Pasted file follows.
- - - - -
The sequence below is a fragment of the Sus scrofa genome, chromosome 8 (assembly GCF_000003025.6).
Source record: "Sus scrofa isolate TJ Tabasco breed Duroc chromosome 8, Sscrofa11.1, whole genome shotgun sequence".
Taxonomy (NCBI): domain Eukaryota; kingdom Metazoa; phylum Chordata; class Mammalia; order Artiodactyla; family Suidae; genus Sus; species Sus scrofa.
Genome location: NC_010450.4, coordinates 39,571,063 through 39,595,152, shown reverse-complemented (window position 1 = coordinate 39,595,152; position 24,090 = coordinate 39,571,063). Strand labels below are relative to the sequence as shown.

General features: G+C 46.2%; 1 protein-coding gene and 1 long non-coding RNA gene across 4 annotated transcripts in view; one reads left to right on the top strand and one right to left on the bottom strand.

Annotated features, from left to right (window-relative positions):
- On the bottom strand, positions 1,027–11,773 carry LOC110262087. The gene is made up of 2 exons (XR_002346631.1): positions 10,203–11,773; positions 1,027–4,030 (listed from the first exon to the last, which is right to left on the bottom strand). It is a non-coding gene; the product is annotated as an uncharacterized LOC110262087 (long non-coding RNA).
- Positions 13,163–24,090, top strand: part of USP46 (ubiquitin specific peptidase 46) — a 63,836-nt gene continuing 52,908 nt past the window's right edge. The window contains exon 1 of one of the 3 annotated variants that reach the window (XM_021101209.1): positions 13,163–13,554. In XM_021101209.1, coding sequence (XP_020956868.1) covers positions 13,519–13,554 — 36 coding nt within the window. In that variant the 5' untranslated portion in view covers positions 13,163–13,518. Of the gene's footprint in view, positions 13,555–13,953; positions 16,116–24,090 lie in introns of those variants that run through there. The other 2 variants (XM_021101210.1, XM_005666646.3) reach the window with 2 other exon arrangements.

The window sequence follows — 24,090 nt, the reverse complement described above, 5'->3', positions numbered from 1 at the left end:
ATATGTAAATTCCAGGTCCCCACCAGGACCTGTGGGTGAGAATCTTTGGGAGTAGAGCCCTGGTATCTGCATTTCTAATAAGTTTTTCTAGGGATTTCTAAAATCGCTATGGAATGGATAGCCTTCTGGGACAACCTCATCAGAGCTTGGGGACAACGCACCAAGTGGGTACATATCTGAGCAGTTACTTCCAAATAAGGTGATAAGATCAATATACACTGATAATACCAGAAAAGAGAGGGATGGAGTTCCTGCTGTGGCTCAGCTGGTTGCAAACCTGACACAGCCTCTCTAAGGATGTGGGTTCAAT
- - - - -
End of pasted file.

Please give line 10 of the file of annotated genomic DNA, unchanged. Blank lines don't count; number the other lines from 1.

ATATGTAAATTCCAGGTCCCCACCAGGACCTGTGGGTGAGAATCTTTGGGAGTAGAGCCCTGGTATCTGCATTTCTAATAAGTTTTTCTAGGGATTTCTAAAATCGCTATGGAATGGATAGCCTTCTGGGACAACCTCATCAGAGCTTGGGGACAACGCACCAAGTGGGTACATATCTGAGCAGTTACTTCCAAATAAGGTGATAAGATCAATATACACTGATAATACCAGAAAAGAGAGGGATGGAGTTCCTGCTGTGGCTCAGCTGGTTGCAAACCTGACACAGCCTCTCTAAGGATGTGGGTTCAAT